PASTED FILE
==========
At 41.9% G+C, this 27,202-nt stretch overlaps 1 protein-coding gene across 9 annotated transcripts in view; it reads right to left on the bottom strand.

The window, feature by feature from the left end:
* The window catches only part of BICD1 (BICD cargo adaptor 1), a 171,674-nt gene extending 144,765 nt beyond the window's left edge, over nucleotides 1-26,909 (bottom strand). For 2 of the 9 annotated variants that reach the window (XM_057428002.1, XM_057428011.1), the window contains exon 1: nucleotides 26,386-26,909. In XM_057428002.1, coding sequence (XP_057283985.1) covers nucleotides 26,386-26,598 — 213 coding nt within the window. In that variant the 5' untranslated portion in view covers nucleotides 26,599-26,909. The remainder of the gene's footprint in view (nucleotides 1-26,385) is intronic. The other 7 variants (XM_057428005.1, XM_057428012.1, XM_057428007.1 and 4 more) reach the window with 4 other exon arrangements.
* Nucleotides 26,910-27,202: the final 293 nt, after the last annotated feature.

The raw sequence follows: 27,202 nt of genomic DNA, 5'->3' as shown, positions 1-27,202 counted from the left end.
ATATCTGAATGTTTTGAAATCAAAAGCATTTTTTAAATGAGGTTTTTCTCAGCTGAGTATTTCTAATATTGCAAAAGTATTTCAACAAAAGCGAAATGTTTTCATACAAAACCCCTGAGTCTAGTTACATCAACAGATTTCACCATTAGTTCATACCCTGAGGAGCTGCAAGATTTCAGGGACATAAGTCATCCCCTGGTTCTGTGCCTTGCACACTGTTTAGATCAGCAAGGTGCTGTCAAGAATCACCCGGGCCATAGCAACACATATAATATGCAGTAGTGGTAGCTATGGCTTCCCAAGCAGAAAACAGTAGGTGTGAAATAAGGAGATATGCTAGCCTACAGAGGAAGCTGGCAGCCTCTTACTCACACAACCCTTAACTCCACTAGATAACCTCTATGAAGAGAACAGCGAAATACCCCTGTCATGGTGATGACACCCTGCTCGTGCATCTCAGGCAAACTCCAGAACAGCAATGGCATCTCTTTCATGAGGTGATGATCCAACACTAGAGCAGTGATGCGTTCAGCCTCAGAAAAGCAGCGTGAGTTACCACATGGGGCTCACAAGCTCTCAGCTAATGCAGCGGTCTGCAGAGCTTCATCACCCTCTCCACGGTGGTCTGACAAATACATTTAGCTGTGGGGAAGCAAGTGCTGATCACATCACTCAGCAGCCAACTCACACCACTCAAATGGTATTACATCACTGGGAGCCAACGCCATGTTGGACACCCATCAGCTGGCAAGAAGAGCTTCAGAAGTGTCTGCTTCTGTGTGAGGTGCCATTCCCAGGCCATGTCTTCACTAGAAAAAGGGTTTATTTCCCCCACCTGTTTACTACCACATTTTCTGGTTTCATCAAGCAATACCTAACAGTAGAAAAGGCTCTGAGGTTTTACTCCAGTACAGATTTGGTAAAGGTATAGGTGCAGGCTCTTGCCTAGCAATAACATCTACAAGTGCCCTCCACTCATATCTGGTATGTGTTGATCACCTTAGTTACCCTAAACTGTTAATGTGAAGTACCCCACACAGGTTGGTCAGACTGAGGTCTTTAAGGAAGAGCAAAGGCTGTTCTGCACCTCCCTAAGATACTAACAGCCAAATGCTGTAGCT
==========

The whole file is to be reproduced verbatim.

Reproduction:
At 41.9% G+C, this 27,202-nt stretch overlaps 1 protein-coding gene across 9 annotated transcripts in view; it reads right to left on the bottom strand.

The window, feature by feature from the left end:
* The window catches only part of BICD1 (BICD cargo adaptor 1), a 171,674-nt gene extending 144,765 nt beyond the window's left edge, over nucleotides 1-26,909 (bottom strand). For 2 of the 9 annotated variants that reach the window (XM_057428002.1, XM_057428011.1), the window contains exon 1: nucleotides 26,386-26,909. In XM_057428002.1, coding sequence (XP_057283985.1) covers nucleotides 26,386-26,598 — 213 coding nt within the window. In that variant the 5' untranslated portion in view covers nucleotides 26,599-26,909. The remainder of the gene's footprint in view (nucleotides 1-26,385) is intronic. The other 7 variants (XM_057428005.1, XM_057428012.1, XM_057428007.1 and 4 more) reach the window with 4 other exon arrangements.
* Nucleotides 26,910-27,202: the final 293 nt, after the last annotated feature.

The raw sequence follows: 27,202 nt of genomic DNA, 5'->3' as shown, positions 1-27,202 counted from the left end.
ATATCTGAATGTTTTGAAATCAAAAGCATTTTTTAAATGAGGTTTTTCTCAGCTGAGTATTTCTAATATTGCAAAAGTATTTCAACAAAAGCGAAATGTTTTCATACAAAACCCCTGAGTCTAGTTACATCAACAGATTTCACCATTAGTTCATACCCTGAGGAGCTGCAAGATTTCAGGGACATAAGTCATCCCCTGGTTCTGTGCCTTGCACACTGTTTAGATCAGCAAGGTGCTGTCAAGAATCACCCGGGCCATAGCAACACATATAATATGCAGTAGTGGTAGCTATGGCTTCCCAAGCAGAAAACAGTAGGTGTGAAATAAGGAGATATGCTAGCCTACAGAGGAAGCTGGCAGCCTCTTACTCACACAACCCTTAACTCCACTAGATAACCTCTATGAAGAGAACAGCGAAATACCCCTGTCATGGTGATGACACCCTGCTCGTGCATCTCAGGCAAACTCCAGAACAGCAATGGCATCTCTTTCATGAGGTGATGATCCAACACTAGAGCAGTGATGCGTTCAGCCTCAGAAAAGCAGCGTGAGTTACCACATGGGGCTCACAAGCTCTCAGCTAATGCAGCGGTCTGCAGAGCTTCATCACCCTCTCCACGGTGGTCTGACAAATACATTTAGCTGTGGGGAAGCAAGTGCTGATCACATCACTCAGCAGCCAACTCACACCACTCAAATGGTATTACATCACTGGGAGCCAACGCCATGTTGGACACCCATCAGCTGGCAAGAAGAGCTTCAGAAGTGTCTGCTTCTGTGTGAGGTGCCATTCCCAGGCCATGTCTTCACTAGAAAAAGGGTTTATTTCCCCCACCTGTTTACTACCACATTTTCTGGTTTCATCAAGCAATACCTAACAGTAGAAAAGGCTCTGAGGTTTTACTCCAGTACAGATTTGGTAAAGGTATAGGTGCAGGCTCTTGCCTAGCAATAACATCTACAAGTGCCCTCCACTCATATCTGGTATGTGTTGATCACCTTAGTTACCCTAAACTGTTAATGTGAAGTACCCCACACAGGTTGGTCAGACTGAGGTCTTTAAGGAAGAGCAAAGGCTGTTCTGCACCTCCCTAAGATACTAACAGCCAAATGCTGTAGCT